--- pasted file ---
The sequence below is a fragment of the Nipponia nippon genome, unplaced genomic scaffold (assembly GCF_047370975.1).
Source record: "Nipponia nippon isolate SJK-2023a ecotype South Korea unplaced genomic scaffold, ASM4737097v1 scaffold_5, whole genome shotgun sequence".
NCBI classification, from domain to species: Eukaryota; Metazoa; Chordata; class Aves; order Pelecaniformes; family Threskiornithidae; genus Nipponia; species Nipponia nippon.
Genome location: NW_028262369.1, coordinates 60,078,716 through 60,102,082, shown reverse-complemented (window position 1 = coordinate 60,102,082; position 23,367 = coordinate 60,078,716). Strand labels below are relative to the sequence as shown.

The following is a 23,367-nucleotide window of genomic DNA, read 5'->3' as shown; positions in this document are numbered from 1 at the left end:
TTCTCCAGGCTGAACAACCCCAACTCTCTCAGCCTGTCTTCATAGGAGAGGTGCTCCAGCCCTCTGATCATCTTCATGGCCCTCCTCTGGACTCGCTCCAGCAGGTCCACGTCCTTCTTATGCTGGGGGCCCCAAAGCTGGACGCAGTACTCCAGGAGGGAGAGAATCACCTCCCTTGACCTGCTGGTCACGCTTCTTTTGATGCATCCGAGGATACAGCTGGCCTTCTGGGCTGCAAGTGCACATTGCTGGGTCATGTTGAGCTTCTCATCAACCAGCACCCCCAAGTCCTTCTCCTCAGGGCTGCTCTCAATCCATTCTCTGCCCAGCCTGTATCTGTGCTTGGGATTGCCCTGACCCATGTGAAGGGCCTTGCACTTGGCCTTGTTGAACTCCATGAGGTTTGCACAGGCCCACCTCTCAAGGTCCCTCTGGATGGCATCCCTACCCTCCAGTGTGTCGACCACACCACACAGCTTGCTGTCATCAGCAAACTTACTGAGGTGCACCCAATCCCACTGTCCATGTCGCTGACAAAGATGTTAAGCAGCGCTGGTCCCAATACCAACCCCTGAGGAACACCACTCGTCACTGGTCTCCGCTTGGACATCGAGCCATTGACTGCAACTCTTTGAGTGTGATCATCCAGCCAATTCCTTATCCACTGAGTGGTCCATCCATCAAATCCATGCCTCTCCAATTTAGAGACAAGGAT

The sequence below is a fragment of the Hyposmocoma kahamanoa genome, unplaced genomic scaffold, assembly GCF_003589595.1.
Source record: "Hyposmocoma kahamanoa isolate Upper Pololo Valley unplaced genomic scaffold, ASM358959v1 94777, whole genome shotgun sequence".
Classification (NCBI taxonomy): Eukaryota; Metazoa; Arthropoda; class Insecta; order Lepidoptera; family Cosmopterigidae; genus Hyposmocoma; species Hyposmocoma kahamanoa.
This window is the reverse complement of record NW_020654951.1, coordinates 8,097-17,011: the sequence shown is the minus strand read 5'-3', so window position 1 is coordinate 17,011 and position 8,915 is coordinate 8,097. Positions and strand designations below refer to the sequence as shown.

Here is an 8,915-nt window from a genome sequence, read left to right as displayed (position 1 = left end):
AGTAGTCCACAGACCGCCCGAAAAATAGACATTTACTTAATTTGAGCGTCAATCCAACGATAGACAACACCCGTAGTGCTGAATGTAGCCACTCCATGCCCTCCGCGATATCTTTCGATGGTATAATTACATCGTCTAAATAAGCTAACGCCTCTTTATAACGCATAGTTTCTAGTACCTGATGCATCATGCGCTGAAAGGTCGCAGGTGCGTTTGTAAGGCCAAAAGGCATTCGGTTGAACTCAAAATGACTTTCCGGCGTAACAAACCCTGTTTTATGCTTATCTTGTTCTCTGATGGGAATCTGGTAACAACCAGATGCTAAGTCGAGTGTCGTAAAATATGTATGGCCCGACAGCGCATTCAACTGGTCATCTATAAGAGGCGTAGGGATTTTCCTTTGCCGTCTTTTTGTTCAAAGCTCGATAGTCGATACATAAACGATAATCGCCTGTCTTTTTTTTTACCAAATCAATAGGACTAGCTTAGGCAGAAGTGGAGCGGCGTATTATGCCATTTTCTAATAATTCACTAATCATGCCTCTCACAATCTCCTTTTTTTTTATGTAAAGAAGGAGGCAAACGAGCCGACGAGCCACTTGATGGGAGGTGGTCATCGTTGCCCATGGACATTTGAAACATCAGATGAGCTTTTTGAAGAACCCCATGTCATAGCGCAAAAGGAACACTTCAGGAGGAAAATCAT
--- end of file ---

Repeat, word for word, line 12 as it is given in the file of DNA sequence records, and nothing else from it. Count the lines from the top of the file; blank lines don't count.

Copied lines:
AGTAGTCCACAGACCGCCCGAAAAATAGACATTTACTTAATTTGAGCGTCAATCCAACGATAGACAACACCCGTAGTGCTGAATGTAGCCACTCCATGCCCTCCGCGATATCTTTCGATGGTATAATTACATCGTCTAAATAAGCTAACGCCTCTTTATAACGCATAGTTTCTAGTACCTGATGCATCATGCGCTGAAAGGTCGCAGGTGCGTTTGTAAGGCCAAAAGGCATTCGGTTGAACTCAAAATGACTTTCCGGCGTAACAAACCCTGTTTTATGCTTATCTTGTTCTCTGATGGGAATCTGGTAACAACCAGATGCTAAGTCGAGTGTCGTAAAATATGTATGGCCCGACAGCGCATTCAACTGGTCATCTATAAGAGGCGTAGGGATTTTCCTTTGCCGTCTTTTTGTTCAAAGCTCGATAGTCGATACATAAACGATAATCGCCTGTCTTTTTTTTTACCAAATCAATAGGACTAGCTTAGGCAGAAGTGGAGCGGCGTATTATGCCATTTTCTAATAATTCACTAATCATGCCTCTCACAATCTCCTTTTTTTTTATGTAAAGAAGGAGGCAAACGAGCCGACGAGCCACTTGATGGGAGGTGGTCATCGTTGCCCATGGACATTTGAAACATCAGATGAGCTTTTTGAAGAACCCCATGTCATAGCGCAAAAGGAACACTTCAGGAGGAAAATCAT